Understanding Obama's Settlement Posture

When the strongest UN member state asks the weakest not-yet-state to do something, coercion is a good word to describe it -- particularly as the Ramallah-based Palestinian Authority depends on U.S. aid for its existence.
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"You can't maintain power through coercion," President Barack Obama declared at last Tuesday's press conference, taking aim at dictators in the Arab world and Iran. Two days later, he brought the weight of his office to bear on Mahmoud Abbas to get the Palestinians to withdraw a resolution condemning Israeli settlements from the United Nations Security Council.

When the strongest UN member state asks the weakest not-yet-state to do something, coercion is a good word to describe it -- particularly as the Ramallah-based Palestinian Authority depends on U.S. aid for its existence.

In theory, the UN resolution was one that the administration should have had no problem supporting since it has repeatedly condemned Israel's relentless colonization of the Palestinian land that it occupied during the 1967 war in violation of international law.

Or has it? Even though senior officials often proclaim their belief in the "illegitimacy of continued Israeli settlements" a closer reading suggests this administration has sided with Israel on its settlement project.

There is a big difference between condemning Israeli settlements as illegal, as in fact they are under the law, and speaking of the "illegitimacy of continued Israeli settlements." Illegal means that not one settlement or settler in Jerusalem and the West Bank has the right to be there, unless the Palestinians grant that right as part of a final settlement.

By contrast, in speaking of "continued" settlement as illegitimate, the Obama administration seems only to condemn new construction, not passing any opinion on the massive and destructive construction of the past 44 years.

No wonder that Palestinian negotiators were unable to get Obama's special envoy George Mitchell to agree to recognize the pre-1967 armistice lines as the borders of a Palestinian state, as revealed in the Palestine Papers.

And no wonder the Netanyahu government is racing ahead with new settlement construction and demolitions of Palestinian homes. It's betting that anything settlers can build today won't be considered "continued" but a finished fact on the ground.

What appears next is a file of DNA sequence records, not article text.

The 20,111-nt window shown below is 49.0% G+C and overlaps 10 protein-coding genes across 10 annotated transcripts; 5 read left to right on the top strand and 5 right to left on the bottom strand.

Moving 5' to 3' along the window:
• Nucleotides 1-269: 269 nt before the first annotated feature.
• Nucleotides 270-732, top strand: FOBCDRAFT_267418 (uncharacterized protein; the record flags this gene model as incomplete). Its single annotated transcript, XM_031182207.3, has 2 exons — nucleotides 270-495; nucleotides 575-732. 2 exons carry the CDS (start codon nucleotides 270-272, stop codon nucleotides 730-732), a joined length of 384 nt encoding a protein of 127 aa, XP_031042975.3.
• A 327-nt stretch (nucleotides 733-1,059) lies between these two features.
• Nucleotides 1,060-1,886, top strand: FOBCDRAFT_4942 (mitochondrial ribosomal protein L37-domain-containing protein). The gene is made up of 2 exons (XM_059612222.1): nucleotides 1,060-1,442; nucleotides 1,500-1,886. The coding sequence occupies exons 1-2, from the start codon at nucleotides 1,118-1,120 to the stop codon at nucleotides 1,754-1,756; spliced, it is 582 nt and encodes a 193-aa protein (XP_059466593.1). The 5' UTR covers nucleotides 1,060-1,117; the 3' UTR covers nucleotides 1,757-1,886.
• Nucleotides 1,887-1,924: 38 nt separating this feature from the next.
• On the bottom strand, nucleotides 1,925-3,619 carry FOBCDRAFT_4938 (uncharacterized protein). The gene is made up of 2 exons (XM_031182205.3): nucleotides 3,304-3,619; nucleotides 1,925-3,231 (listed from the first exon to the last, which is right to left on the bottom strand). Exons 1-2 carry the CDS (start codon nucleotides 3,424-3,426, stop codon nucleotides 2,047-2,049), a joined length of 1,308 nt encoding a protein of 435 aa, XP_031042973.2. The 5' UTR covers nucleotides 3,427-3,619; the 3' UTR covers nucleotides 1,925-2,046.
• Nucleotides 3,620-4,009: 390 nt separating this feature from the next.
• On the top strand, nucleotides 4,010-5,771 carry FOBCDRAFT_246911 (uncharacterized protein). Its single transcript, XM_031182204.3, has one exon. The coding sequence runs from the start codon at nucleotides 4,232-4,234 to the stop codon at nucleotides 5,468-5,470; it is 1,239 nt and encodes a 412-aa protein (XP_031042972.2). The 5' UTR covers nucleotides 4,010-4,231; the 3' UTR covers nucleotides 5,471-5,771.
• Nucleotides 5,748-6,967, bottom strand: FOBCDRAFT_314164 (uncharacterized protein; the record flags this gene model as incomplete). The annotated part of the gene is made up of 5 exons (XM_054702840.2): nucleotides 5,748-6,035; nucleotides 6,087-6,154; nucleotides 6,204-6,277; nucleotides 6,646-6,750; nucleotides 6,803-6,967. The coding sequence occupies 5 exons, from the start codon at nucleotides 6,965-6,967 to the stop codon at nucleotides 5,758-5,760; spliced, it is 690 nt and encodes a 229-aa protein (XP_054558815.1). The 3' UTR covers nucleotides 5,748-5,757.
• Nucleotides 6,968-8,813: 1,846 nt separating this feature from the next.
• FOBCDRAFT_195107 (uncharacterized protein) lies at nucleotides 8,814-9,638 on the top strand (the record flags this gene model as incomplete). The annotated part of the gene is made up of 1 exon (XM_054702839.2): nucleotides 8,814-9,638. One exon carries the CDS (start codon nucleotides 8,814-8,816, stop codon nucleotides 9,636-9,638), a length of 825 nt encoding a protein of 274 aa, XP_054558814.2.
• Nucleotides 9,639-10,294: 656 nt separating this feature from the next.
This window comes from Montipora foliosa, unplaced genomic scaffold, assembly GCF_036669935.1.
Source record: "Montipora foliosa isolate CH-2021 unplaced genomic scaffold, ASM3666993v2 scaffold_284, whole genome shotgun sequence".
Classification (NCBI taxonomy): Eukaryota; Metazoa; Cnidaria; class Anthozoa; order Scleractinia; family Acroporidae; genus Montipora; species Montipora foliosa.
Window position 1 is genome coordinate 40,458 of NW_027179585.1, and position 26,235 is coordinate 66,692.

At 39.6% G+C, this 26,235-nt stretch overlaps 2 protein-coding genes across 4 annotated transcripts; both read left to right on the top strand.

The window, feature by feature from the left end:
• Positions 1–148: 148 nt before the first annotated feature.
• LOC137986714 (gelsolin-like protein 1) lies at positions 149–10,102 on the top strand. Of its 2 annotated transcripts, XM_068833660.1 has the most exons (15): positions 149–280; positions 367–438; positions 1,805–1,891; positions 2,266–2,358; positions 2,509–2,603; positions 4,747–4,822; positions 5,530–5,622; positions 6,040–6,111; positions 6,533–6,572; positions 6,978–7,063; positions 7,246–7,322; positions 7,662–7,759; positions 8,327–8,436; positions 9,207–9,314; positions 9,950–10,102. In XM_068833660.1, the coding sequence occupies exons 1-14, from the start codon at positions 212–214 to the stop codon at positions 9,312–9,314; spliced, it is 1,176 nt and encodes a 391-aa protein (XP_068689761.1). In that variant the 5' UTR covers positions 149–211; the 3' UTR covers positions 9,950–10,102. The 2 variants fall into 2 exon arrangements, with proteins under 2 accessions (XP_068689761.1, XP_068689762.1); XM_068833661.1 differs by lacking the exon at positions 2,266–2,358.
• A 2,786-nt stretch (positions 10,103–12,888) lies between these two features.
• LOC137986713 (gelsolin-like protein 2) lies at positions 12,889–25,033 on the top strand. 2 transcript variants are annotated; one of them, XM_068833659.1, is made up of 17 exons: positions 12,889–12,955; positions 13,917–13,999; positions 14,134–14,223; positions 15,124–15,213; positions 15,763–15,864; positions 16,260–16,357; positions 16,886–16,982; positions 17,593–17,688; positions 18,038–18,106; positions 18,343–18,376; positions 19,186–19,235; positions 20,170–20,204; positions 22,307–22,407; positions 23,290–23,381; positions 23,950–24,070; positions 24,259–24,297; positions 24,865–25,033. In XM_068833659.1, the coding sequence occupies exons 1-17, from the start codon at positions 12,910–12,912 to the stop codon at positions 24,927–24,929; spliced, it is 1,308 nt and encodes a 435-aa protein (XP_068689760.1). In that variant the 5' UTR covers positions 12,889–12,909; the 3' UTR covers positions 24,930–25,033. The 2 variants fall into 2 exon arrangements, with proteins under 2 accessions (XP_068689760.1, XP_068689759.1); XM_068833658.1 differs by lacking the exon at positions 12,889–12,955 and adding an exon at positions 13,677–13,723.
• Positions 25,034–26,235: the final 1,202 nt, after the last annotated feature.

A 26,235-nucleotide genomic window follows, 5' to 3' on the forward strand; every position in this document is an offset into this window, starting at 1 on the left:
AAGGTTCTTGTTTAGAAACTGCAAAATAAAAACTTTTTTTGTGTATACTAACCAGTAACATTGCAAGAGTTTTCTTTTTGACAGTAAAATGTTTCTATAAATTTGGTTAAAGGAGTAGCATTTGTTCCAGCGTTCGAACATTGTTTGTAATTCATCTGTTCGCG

Both Obama and Abbas were in a tight spot over the resolution: Obama might have lost a chance for a second term to his presidency if he had supported it; Abbas would almost certainly have lost his presidency if he hadn't.

Obama would have incurred the wrath of American Jews and Christians who support Israel right or wrong even if the U.S. administration had simply abstained on the resolution. No U.S. politician can afford to be defined as anti-Israel, particularly not one working for reelection -- even though he's just offered Israel the most generous aid package ever.

As for Abbas, his term of office -- which expired in 2009 -- has been marked by so many episodes of apparent collusion with Israel and the U.S. over the attacks on and siege of Gaza that neither he nor the Fatah party he leads could have afforded to be seen as caving in to American pressure again. Abbas' weakness was recently exacerbated by the Palestine Papers, leaked to Al Jazeera, that reveal the Palestinian negotiators' willingness to make major concessions about refugee rights and Jerusalem without getting anything in return.

Both American and Palestinian leaders have been further affected by the fast pace of the revolutions sweeping much of the Arab world. The Obama administration sought to have the resolution withdrawn rather than having to veto it because, not only was it the administration's first use of its veto at the UN, but it would also send a terrible message to the people of the Arab region, already outraged by US support for dictatorial regimes and its heavy military footprint.

In the end, domestic U.S. political considerations won out and the Obama administration cast its first veto, putting paid to any illusions that might have remained regarding the U.S. role as an honest broker in making peace between Israelis and Palestinians.

Perhaps more significantly, all 14 other Security Council members voted in favor of the resolution, underscoring American isolation on the issue as well as its waning influence. There used to be a time when even European countries feared the wrath of the US.

The lessons the Palestinian Authority should draw are simple: Declare the Oslo process at an end and re-constitute effective sources of Palestinian power. The first steps would involve healing the Fatah-Hamas split and reviving truly representative and democratic Palestinian institutions with the Palestine Liberation Organization at their head. It will not be easy but it must be done. Egypt and Tunisia have shown that if leaders cannot fulfill the aspirations of their people, the people will take it upon themselves to demand change they can believe in.

Nadia Hijab is co-director of Al-Shabaka, The Palestinian Policy Network.

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